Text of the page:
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Int. J. Environ. Res. Public Health 2010, 7(7), 2822-2827; doi:10.3390/ijerph7072822
Article

The Incidence of Norovirus-Associated Gastroenteritis Outbreaks in Victoria, Australia (2002–2007) and Their Relationship with Rainfall

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Received: 20 May 2010 / Revised: 21 June 2010 / Accepted: 2 July 2010 / Published: 5 July 2010
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Abstract

The relationship between the incidence of norovirus-associated gastroenteritis outbreaks (NAGOs) in Victoria, Australia for the period 2002–2007 and rainfall was examined. Statistical analysis involving the correlation between time series indicated that there was a statistically significant (p < 0.05) correlation between monthly NAGO incidence and average monthly rainfall. There was a lag of an average of about three months between peak average rainfall and a NAGO epidemic. The findings thus indicate rainfall can influence NAGO incidence. In an era where there is concern about the potential effects of global warming on weather patterns, it should be borne in mind that future changes in NAGO incidence may reflect altered world weather patterns.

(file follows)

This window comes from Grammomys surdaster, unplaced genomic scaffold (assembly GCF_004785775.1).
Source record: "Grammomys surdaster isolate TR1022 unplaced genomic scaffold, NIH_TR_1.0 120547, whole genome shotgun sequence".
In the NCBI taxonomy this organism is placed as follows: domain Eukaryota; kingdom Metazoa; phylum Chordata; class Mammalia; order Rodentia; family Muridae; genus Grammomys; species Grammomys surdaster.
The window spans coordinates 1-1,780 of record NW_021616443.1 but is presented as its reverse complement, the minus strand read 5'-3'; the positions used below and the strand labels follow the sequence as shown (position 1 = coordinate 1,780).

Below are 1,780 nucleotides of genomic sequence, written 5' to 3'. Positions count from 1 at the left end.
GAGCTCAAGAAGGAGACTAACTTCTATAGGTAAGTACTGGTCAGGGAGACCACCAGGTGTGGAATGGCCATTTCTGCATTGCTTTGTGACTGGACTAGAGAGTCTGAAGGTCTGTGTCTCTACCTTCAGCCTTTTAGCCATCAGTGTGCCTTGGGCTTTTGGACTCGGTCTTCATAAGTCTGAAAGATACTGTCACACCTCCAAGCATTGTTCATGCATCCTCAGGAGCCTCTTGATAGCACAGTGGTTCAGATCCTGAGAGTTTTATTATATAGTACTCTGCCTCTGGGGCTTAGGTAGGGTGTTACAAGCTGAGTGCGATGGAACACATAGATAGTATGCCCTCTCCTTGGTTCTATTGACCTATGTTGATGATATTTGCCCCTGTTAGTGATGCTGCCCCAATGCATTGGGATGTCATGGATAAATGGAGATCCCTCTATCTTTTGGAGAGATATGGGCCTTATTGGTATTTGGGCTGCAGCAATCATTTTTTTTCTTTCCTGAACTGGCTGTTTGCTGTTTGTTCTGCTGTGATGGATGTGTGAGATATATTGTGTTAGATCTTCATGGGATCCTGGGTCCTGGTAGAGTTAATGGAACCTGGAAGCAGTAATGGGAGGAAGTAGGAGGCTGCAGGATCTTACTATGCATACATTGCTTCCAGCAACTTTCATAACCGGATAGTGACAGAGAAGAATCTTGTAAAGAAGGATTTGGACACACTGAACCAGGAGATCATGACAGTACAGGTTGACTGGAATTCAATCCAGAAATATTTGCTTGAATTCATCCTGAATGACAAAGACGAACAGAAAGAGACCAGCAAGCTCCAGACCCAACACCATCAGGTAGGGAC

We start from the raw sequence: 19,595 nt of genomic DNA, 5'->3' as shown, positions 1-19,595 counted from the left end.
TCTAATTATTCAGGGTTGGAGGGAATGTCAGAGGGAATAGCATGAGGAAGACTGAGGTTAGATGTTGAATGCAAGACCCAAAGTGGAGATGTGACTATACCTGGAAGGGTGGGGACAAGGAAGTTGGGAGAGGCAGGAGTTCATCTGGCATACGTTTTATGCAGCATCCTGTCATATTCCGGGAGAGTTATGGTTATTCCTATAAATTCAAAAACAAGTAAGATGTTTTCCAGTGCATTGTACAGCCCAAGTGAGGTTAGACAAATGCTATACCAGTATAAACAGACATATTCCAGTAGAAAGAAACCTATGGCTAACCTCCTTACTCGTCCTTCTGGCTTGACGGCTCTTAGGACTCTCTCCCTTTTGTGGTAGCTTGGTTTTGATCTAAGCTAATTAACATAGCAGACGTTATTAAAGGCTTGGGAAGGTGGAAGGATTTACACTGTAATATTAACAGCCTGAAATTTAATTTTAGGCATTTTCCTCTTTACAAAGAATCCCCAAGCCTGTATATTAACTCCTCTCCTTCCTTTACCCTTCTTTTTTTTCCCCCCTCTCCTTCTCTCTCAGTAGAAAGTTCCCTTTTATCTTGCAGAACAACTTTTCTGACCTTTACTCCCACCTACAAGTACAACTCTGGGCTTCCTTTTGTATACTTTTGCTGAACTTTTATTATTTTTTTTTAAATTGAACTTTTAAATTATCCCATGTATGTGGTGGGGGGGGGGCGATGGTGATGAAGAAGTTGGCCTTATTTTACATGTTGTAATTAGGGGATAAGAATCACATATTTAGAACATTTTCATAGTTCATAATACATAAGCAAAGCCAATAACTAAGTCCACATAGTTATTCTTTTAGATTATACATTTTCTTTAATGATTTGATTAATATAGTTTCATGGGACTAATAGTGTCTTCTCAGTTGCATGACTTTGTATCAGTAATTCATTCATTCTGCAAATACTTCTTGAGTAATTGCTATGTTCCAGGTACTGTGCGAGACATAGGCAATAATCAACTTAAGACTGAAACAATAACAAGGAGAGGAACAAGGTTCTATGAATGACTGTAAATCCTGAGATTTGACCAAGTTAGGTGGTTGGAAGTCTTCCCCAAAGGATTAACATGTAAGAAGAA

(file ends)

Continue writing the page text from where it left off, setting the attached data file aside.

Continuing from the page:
Keywords: norovirus; rainfall; lag; outbreaks norovirus; rainfall; lag; outbreaks
This is an open access article distributed under the Creative Commons Attribution License which permits unrestricted use, distribution, and reproduction in any medium, provided the original work is properly cited.

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Bruggink, L.D.; Marshall, J.A. The Incidence of Norovirus-Associated Gastroenteritis Outbreaks in Victoria, Australia (2002–2007) and Their Relationship with Rainfall. Int. J. Environ. Res. Public Health 2010, 7, 2822-2827.

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